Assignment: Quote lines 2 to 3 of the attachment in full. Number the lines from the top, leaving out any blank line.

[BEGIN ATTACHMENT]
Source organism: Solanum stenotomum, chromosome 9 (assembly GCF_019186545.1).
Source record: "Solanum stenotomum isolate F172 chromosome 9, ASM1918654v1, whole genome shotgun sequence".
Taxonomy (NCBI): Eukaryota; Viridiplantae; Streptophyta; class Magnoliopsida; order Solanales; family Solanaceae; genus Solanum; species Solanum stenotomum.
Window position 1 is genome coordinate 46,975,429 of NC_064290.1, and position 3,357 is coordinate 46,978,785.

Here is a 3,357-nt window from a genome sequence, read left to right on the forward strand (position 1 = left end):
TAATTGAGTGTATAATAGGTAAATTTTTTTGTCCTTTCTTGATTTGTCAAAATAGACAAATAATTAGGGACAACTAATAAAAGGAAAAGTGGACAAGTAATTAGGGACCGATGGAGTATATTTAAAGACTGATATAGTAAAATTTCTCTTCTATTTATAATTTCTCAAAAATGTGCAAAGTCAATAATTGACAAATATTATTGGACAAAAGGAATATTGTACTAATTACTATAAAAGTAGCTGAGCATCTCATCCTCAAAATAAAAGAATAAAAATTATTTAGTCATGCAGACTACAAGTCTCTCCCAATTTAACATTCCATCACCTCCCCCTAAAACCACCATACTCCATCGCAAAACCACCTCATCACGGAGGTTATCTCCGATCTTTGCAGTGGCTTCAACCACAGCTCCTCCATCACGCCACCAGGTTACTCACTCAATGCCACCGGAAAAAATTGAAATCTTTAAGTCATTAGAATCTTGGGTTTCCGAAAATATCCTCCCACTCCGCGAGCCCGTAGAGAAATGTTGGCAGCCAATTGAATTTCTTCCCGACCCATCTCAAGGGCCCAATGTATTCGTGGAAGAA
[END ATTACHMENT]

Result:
Source record: "Solanum stenotomum isolate F172 chromosome 9, ASM1918654v1, whole genome shotgun sequence".
Taxonomy (NCBI): Eukaryota; Viridiplantae; Streptophyta; class Magnoliopsida; order Solanales; family Solanaceae; genus Solanum; species Solanum stenotomum.